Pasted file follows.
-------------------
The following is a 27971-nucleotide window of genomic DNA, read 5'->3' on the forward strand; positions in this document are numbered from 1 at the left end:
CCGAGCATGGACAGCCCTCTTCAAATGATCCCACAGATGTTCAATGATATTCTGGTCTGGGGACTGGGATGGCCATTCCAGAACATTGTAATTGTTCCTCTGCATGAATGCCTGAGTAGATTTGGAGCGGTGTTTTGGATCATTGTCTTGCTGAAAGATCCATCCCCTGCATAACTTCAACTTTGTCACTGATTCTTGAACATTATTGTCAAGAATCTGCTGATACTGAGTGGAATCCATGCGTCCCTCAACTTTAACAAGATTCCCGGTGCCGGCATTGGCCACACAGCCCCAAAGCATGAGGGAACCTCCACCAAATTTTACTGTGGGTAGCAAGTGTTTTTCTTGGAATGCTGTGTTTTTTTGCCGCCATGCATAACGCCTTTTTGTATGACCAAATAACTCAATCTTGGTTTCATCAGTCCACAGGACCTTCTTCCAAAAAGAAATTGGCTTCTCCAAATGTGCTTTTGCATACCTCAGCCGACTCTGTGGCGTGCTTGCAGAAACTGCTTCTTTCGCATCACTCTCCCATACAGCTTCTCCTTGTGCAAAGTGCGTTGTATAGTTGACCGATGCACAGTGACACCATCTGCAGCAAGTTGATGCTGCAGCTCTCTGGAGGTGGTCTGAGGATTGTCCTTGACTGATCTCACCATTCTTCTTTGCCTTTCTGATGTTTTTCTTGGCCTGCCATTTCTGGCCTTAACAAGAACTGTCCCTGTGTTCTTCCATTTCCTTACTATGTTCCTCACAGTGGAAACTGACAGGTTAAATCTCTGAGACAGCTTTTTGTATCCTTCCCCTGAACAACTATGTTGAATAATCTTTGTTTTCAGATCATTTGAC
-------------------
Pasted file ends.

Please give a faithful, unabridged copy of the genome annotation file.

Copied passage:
The following is a 27971-nucleotide window of genomic DNA, read 5'->3' on the forward strand; positions in this document are numbered from 1 at the left end:
CCGAGCATGGACAGCCCTCTTCAAATGATCCCACAGATGTTCAATGATATTCTGGTCTGGGGACTGGGATGGCCATTCCAGAACATTGTAATTGTTCCTCTGCATGAATGCCTGAGTAGATTTGGAGCGGTGTTTTGGATCATTGTCTTGCTGAAAGATCCATCCCCTGCATAACTTCAACTTTGTCACTGATTCTTGAACATTATTGTCAAGAATCTGCTGATACTGAGTGGAATCCATGCGTCCCTCAACTTTAACAAGATTCCCGGTGCCGGCATTGGCCACACAGCCCCAAAGCATGAGGGAACCTCCACCAAATTTTACTGTGGGTAGCAAGTGTTTTTCTTGGAATGCTGTGTTTTTTTGCCGCCATGCATAACGCCTTTTTGTATGACCAAATAACTCAATCTTGGTTTCATCAGTCCACAGGACCTTCTTCCAAAAAGAAATTGGCTTCTCCAAATGTGCTTTTGCATACCTCAGCCGACTCTGTGGCGTGCTTGCAGAAACTGCTTCTTTCGCATCACTCTCCCATACAGCTTCTCCTTGTGCAAAGTGCGTTGTATAGTTGACCGATGCACAGTGACACCATCTGCAGCAAGTTGATGCTGCAGCTCTCTGGAGGTGGTCTGAGGATTGTCCTTGACTGATCTCACCATTCTTCTTTGCCTTTCTGATGTTTTTCTTGGCCTGCCATTTCTGGCCTTAACAAGAACTGTCCCTGTGTTCTTCCATTTCCTTACTATGTTCCTCACAGTGGAAACTGACAGGTTAAATCTCTGAGACAGCTTTTTGTATCCTTCCCCTGAACAACTATGTTGAATAATCTTTGTTTTCAGATCATTTGAC